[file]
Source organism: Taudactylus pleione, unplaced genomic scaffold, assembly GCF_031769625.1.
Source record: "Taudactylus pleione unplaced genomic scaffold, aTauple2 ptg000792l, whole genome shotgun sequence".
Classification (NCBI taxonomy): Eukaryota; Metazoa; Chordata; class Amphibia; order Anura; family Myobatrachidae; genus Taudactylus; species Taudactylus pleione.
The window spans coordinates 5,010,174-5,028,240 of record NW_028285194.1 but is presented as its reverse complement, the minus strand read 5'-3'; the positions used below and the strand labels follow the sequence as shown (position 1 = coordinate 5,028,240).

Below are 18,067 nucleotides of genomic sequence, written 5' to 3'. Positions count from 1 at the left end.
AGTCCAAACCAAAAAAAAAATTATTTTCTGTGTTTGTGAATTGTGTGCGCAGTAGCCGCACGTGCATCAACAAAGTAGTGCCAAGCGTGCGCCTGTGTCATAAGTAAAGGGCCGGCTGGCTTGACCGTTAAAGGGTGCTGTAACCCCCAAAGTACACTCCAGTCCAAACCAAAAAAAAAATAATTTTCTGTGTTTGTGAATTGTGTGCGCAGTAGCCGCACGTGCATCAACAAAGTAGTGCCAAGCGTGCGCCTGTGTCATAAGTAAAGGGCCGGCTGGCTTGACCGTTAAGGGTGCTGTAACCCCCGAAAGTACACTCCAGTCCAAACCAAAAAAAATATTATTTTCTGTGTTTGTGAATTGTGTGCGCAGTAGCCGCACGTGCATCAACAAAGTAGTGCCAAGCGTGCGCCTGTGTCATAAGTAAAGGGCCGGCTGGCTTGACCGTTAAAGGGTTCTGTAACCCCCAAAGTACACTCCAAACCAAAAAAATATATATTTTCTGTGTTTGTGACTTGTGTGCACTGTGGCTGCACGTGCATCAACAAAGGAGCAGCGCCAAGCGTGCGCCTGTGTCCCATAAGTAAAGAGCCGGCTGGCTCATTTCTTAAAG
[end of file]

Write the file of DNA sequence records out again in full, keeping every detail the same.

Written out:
Source organism: Taudactylus pleione, unplaced genomic scaffold, assembly GCF_031769625.1.
Source record: "Taudactylus pleione unplaced genomic scaffold, aTauple2 ptg000792l, whole genome shotgun sequence".
Classification (NCBI taxonomy): Eukaryota; Metazoa; Chordata; class Amphibia; order Anura; family Myobatrachidae; genus Taudactylus; species Taudactylus pleione.
The window spans coordinates 5,010,174-5,028,240 of record NW_028285194.1 but is presented as its reverse complement, the minus strand read 5'-3'; the positions used below and the strand labels follow the sequence as shown (position 1 = coordinate 5,028,240).

Below are 18,067 nucleotides of genomic sequence, written 5' to 3'. Positions count from 1 at the left end.
AGTCCAAACCAAAAAAAAAATTATTTTCTGTGTTTGTGAATTGTGTGCGCAGTAGCCGCACGTGCATCAACAAAGTAGTGCCAAGCGTGCGCCTGTGTCATAAGTAAAGGGCCGGCTGGCTTGACCGTTAAAGGGTGCTGTAACCCCCAAAGTACACTCCAGTCCAAACCAAAAAAAAAATAATTTTCTGTGTTTGTGAATTGTGTGCGCAGTAGCCGCACGTGCATCAACAAAGTAGTGCCAAGCGTGCGCCTGTGTCATAAGTAAAGGGCCGGCTGGCTTGACCGTTAAGGGTGCTGTAACCCCCGAAAGTACACTCCAGTCCAAACCAAAAAAAATATTATTTTCTGTGTTTGTGAATTGTGTGCGCAGTAGCCGCACGTGCATCAACAAAGTAGTGCCAAGCGTGCGCCTGTGTCATAAGTAAAGGGCCGGCTGGCTTGACCGTTAAAGGGTTCTGTAACCCCCAAAGTACACTCCAAACCAAAAAAATATATATTTTCTGTGTTTGTGACTTGTGTGCACTGTGGCTGCACGTGCATCAACAAAGGAGCAGCGCCAAGCGTGCGCCTGTGTCCCATAAGTAAAGAGCCGGCTGGCTCATTTCTTAAAG